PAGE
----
Book Festival Round-Up: Liz Lochhead | Michael Pedersen | Colm Toibin

Our latest round-up from the EIBF features poetry from Liz Lochhead and Michael Pederson – the latter accompanied by special guest stars Charlotte Church and Shirley Manson. Meanwhile, Colm Toibin discusses his latest novel, which was inspired by the life of Thomas Mann. Words by Susan Mansfield.

Not many writers have the honour of a 50th anniversary edition of their first book, but a proud Liz Lochhead held up both versions of her first poetry collection, Memo for Spring, for the Book Festival audience to see. With a new production of her adaptation of Medea currently attracting rave reviews at Edinburgh International Festival, she admits that her 75th year is turning out to be rather busy.

Memo for Spring was published by Gordon Wright’s Reprographia in 1972, after he heard Lochhead read with Norman MacCaig at Edinburgh University, and the book immediately attracted widespread attention. Most of the poems had been written when Lochhead was at Glasgow School of Art, gradually realising she was more comfortable painting pictures with words than with a paintbrush.

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It was some ten years later, in the early 1980s, that the collection was picked up by a 16-year-old Ali Smith, while babysitting for her English teacher’s children. Sitting on the floor reading it from cover to cover had, she says in her introduction to the new edition, “an impact the size of a changed world”. Here was the unmistakable voice of “a poet, a woman and a Scot”, and the possibility that one could be all these things. Many women writers owe Lochhead that important debt.

Liz Lochhead. PIC: Pako Mera.Liz Lochhead. PIC: Pako Mera.
Liz Lochhead. PIC: Pako Mera.

Scottish poetry is a different world today, five decades later, the “men with tweed jackets” of the 1970s replaced by young writers such as Michael Pedersen, who emerged through the spoken-word scene around Edinburgh’s Neu!Reekie! For events around the publication of his friendship memoir, Boy Friends, he has been inviting friends to share the platform, in this case rather famous friends: singers Charlotte Church and Garbage’s Shirley Manson.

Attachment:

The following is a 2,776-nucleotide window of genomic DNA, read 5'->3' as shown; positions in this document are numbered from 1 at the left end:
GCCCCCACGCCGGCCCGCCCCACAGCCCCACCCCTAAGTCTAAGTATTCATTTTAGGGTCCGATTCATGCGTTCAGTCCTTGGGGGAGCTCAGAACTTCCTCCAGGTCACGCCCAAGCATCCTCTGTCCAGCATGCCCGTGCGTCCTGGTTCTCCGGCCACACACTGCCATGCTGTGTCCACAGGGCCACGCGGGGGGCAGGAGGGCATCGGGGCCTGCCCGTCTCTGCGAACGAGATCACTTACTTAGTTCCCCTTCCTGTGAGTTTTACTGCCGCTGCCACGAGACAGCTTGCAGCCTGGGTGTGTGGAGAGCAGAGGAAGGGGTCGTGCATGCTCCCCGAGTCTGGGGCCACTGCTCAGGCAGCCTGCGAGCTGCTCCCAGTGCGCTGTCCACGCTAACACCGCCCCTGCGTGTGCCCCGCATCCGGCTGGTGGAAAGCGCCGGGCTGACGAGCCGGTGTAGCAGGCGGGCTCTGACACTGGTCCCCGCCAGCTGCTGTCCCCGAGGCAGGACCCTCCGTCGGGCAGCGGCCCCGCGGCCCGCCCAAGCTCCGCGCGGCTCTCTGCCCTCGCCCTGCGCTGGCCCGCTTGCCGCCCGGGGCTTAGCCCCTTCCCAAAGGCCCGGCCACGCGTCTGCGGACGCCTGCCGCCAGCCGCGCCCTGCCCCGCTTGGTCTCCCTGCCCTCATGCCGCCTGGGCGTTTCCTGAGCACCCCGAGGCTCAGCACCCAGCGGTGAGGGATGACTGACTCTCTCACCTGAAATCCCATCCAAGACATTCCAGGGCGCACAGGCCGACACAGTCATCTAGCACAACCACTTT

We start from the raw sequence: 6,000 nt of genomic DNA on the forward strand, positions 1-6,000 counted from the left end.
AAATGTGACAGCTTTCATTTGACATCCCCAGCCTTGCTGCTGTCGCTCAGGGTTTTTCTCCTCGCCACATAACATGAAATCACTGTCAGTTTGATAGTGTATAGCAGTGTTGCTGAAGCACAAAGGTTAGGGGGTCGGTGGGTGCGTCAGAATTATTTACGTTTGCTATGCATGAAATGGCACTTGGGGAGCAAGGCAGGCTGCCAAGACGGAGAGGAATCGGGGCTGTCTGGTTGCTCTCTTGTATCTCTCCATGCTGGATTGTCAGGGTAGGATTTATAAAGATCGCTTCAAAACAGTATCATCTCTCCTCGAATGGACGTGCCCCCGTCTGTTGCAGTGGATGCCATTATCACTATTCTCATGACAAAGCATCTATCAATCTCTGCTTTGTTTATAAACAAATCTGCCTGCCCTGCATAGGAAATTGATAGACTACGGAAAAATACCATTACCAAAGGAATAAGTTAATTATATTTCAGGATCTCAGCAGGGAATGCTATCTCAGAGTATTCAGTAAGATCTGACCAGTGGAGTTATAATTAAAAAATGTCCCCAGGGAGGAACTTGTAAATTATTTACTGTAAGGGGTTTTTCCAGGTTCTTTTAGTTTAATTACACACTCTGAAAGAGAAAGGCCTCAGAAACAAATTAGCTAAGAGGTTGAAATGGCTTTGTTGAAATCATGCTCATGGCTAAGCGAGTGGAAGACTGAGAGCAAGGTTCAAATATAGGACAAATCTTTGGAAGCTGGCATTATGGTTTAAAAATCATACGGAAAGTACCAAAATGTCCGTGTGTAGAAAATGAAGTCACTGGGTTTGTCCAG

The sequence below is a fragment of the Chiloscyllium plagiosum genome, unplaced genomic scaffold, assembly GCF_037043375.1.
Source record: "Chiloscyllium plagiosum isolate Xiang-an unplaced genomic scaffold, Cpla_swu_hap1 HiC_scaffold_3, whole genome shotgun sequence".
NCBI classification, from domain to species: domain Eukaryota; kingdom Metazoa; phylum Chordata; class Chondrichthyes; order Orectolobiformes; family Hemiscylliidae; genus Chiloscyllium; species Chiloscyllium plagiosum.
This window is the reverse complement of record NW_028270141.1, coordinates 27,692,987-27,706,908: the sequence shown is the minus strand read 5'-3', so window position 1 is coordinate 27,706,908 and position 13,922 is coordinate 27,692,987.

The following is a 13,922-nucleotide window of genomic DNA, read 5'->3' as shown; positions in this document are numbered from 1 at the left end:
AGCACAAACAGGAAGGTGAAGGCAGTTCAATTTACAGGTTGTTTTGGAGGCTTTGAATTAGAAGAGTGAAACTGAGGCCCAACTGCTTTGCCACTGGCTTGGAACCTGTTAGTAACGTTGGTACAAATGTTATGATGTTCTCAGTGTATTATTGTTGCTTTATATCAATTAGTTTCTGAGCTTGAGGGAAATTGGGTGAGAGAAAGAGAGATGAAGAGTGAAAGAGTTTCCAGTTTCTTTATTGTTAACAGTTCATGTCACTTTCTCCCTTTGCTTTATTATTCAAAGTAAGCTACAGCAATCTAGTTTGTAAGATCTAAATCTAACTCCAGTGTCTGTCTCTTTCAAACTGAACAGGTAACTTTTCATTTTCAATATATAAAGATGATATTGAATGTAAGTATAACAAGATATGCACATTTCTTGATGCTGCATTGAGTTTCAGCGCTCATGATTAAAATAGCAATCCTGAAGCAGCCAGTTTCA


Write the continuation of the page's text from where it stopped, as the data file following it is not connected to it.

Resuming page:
Manson promptly turned into the asker of questions at the event, inviting Pedersen to talk about his book, and in particular, his friendship with Scott Hutchison, the frontman of Scottish indie band Frightened Rabbit, who took his own life in 2018. Six weeks after Hutchison’s death, Pedersen found himself on a writer’s residency in Northern Ireland, too raw to write about grief, but able to recall the “favourite moments” of their friendship. This, he said, is not a “grief book”, it’s a celebration.

The three discussed friendship in general: first friends, lifelong friends, first loves. Church paid tribute to the “vivacious feral girl-gang” who were her companions in her teens and early twenties, and spoke about the evolution of her band, Charlotte Church’s Late Night Pop Dungeon, where she plays mash-up covers with her friends. Manson’s story was darker, about how difficult it can be to make and keep friends when you’re famous, when some around you become jealous of your success.

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Pedersen managed to find time to perform a couple of spoken-word pieces from his book, and Colm Toibin dipped into poetry, too, at his event later the same evening, reading a poem from his first poetry collection, Vinegar Hill, which he put together during lockdown. But his focus was on the magic of fiction, in particular his new novel The Magician, inspired by the life of Thomas Mann.

He described how he found magic in the “gap between the public person and the private self”: how Mann was a conservative father of six, a Nobel laureate and an authority on literature, it was only when his diaries were posthumously published that the extent of his homosexual desires were revealed. In fact, it is possible that the true heroine of the story might be his wife of 50 years, Katia, who seemed to be the only person not surprised by the revelations.

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Toibin spoke of the challenge of weaving into the book the lives of all of Mann’s six children, and the wealth of research the book entailed. He might agree, in part, with Liz Lochhead, who said that writing is editing: “There were 55,000 words taken out of this book, and anyone who reads it should be grateful,” he said.